Additionally, the concept of a fat tax in Singapore may not work due to the spending habits of teenagers. Due to the affluent nature of teenagers in Singapore, they do not spend money wisely [Seet, 2018] and will find that a fat tax in place, though increasing the prices of ‘unhealthy’ products, will still not be adequate enough to deter them from buying said products. Just like how cigarettes have been taxed in Singapore, the prices of cigarettes have been normalised and people do not seem to be bothered by the higher prices in Singapore, disregarding the fact that their fellow neighbours Malaysia and Indonesia not having these taxes. Teenagers are likely to get over the higher prices resulting from the fat tax in just a couple of years, and therefore the tax will be highly ineffective.
However, while we do find that a fat tax may not be the most feasible in Singapore, we should not discredit the opportunity it may have in reducing the obesity rates and encouraging healthier eating. The concept of a fat tax, in theory, is supposed to discourage the unhealthy eating habits of people, and should be able to allow consumers to change their lifestyle. However, one of the few reasons as to why it has been so ineffective is also due to the percentage of tax. Unlike the cigarette tax in Singapore which is rising to 10% as stated in 2018’s annual budget, Singapore cannot afford to place a 10% tax on unhealthy foods. [Ng, 2018] This will mean that the prices of foods in Singapore will increase and lead to more people being unable to afford meals in Singapore. The fat tax introduced in Denmark only slated a tax of 16 crowns per kilo of meat, which roughly translates to S$3.40. This increase in meat prices will draw large outrage in Singapore, especially when meat prices are already very high to begin with. If the fat tax is truly wanted to be successful, we must first weigh the pros and cons of having the tax, as well as the percentage taxed.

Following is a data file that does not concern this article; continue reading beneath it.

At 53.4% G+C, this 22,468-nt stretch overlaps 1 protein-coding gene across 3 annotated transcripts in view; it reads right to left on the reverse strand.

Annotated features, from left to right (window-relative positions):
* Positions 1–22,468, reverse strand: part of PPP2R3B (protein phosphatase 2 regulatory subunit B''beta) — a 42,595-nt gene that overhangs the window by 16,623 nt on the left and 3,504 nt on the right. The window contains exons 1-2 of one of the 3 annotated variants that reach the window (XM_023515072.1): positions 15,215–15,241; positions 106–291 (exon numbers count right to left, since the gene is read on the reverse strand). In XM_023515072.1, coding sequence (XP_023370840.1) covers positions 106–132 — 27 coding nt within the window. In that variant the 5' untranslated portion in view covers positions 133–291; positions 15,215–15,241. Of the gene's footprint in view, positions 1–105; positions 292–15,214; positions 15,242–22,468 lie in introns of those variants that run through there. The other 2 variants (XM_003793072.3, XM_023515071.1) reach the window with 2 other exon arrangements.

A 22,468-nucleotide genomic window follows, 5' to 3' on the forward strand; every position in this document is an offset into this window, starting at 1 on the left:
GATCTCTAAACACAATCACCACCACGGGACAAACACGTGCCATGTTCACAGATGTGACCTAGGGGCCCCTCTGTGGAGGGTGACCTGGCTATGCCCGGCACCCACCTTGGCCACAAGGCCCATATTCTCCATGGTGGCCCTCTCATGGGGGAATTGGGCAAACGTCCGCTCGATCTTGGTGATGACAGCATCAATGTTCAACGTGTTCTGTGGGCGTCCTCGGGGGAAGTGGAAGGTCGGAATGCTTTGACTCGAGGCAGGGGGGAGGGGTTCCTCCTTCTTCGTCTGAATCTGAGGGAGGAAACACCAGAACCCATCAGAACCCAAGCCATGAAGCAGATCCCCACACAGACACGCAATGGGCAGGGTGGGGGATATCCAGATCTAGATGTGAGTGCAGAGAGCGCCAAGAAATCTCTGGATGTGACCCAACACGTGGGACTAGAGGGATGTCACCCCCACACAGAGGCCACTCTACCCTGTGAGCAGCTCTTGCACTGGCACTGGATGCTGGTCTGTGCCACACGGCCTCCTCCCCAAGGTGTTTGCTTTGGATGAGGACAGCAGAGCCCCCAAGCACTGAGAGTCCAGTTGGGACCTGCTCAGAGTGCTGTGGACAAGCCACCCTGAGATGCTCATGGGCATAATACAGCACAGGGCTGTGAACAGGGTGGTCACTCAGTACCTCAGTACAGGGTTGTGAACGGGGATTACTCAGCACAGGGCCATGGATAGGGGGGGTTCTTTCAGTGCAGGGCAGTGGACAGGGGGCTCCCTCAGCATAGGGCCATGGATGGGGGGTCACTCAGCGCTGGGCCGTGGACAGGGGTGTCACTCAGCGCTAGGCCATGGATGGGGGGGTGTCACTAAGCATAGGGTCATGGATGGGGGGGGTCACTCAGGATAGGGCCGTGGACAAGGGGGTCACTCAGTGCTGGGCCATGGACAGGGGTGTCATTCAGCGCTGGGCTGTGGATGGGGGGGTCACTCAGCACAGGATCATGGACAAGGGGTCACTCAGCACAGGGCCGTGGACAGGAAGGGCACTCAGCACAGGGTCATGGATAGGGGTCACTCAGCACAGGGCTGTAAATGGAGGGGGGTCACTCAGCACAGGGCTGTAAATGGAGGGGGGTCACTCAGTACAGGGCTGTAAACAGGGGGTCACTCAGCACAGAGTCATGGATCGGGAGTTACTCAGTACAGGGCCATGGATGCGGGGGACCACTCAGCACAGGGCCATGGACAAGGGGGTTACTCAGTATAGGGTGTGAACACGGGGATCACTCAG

Let’s take a step back and review these points from a birds eye view. On one hand, the implementation of a fat tax will definitely discourage consumers from buying these products, but the concept of a fat tax may not necessarily be effective in Singapore. The fat tax will increase the prices of certain foods and drinks by a small percentage. In the short run, consumers may be deterred to buy these foods and drinks due to their higher prices, but will gradually return to the mindset of buying these items regularly once they get used to the higher prices. The idea of a fat tax in Singapore will not work because of the variety of foods we have in Singapore, and with some of our local delights being more unhealthy than fast foods, it just doesn’t make any sense to tax our national dishes. Furthermore, there are already alternative policies that Singapore has taken, such as the Healthier Choice Symbol, which are more effective than the tax. The idea of a tax just does not seem to be concrete enough for the Singapore government to implement. It is no doubt a high tax rate and a long timeline will definitely be able to reduce the obesity rates due to decreased consumption of unhealthy foods, but this will often result in a decrease in the welfare of the state, which may lead to lower productivity. Therefore, a fat tax in Singapore will not work in decreasing the amount of obesity cases among youths, due to the spending nature of teenagers today, as well as the low tax rates will have little to no impact in the long run.